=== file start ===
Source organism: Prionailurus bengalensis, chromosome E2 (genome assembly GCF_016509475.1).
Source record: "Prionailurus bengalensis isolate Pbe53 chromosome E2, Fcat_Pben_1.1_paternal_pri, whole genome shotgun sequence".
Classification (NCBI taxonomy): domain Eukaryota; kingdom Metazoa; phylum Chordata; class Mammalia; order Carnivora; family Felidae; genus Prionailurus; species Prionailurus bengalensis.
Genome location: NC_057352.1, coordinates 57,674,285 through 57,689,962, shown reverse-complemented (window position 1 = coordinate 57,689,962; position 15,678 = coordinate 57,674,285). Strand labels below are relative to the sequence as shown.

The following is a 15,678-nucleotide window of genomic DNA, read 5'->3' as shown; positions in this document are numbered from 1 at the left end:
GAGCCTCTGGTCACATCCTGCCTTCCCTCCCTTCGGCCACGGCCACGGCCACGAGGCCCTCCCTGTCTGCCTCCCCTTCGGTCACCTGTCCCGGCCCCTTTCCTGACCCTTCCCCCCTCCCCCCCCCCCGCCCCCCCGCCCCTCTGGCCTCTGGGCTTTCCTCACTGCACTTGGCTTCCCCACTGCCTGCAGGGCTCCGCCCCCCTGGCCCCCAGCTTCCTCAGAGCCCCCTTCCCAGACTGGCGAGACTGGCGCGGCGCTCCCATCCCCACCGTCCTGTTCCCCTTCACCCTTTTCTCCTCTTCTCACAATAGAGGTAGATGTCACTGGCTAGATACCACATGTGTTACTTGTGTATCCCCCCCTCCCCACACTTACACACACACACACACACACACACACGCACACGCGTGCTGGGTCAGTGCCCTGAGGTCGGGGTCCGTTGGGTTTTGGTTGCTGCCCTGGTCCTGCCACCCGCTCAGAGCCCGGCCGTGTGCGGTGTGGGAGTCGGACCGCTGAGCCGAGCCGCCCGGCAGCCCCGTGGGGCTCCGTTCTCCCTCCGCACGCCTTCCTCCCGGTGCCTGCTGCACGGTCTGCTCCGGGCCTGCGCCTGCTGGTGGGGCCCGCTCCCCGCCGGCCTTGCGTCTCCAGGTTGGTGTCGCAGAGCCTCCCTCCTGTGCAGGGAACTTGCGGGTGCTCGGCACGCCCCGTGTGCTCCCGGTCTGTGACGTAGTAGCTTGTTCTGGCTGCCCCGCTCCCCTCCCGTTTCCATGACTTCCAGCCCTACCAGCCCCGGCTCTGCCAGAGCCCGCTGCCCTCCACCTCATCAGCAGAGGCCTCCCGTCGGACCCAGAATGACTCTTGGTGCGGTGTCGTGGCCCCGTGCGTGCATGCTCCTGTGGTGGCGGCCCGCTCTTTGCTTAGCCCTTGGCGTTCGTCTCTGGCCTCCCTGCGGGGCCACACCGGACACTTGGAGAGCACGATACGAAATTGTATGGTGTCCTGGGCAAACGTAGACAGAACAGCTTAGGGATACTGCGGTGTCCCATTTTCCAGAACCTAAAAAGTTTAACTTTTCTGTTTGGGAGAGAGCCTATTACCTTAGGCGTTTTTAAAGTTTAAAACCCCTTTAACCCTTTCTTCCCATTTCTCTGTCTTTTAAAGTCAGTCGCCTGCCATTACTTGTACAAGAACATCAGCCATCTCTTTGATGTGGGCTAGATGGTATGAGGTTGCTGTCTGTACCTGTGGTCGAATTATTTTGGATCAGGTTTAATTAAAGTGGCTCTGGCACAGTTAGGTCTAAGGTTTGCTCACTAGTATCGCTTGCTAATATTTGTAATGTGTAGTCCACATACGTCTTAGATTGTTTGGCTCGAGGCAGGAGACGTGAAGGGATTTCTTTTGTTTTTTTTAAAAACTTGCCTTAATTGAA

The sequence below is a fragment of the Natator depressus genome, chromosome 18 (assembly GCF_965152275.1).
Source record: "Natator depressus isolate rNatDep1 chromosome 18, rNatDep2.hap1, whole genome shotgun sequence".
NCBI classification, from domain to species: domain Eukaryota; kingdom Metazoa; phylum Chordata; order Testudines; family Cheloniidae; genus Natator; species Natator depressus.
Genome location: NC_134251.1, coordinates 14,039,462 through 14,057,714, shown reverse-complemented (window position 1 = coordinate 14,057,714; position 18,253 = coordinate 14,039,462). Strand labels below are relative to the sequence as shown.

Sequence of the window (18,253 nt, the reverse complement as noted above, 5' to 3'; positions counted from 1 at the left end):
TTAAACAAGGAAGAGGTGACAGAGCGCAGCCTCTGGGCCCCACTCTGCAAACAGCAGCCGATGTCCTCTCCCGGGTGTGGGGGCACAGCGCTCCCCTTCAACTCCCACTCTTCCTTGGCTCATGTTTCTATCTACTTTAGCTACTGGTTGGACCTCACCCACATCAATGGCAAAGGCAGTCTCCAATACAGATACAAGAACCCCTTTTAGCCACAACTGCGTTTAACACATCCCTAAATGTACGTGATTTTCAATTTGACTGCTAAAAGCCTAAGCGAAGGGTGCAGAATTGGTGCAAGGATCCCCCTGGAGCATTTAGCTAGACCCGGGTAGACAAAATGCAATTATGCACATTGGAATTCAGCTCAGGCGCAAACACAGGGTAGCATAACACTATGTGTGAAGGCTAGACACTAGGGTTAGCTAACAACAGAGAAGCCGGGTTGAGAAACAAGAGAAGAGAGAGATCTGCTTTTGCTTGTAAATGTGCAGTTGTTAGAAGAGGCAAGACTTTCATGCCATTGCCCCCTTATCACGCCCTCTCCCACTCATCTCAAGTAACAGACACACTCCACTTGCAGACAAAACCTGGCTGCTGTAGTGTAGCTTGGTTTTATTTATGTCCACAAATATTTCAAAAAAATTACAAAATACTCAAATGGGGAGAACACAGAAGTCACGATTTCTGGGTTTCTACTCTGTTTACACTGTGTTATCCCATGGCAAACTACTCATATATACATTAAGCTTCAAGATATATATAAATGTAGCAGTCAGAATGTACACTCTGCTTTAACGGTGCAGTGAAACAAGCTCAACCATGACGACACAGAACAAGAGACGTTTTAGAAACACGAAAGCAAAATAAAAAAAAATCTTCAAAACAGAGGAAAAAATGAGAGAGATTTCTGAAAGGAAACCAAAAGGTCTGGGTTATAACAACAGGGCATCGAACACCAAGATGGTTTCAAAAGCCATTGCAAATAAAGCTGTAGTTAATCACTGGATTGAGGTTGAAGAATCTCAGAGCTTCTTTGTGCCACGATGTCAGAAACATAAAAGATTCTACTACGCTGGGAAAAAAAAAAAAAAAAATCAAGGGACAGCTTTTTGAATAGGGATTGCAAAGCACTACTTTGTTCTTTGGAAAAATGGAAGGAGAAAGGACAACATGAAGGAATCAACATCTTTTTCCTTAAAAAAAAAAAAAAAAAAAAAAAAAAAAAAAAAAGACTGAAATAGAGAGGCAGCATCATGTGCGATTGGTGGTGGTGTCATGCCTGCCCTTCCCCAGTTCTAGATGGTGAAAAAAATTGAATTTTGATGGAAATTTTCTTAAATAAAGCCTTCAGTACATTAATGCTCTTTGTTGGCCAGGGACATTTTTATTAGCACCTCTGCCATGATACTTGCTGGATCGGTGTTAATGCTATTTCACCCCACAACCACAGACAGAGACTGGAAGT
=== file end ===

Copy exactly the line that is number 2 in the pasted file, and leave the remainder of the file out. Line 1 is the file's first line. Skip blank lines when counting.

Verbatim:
Source record: "Prionailurus bengalensis isolate Pbe53 chromosome E2, Fcat_Pben_1.1_paternal_pri, whole genome shotgun sequence".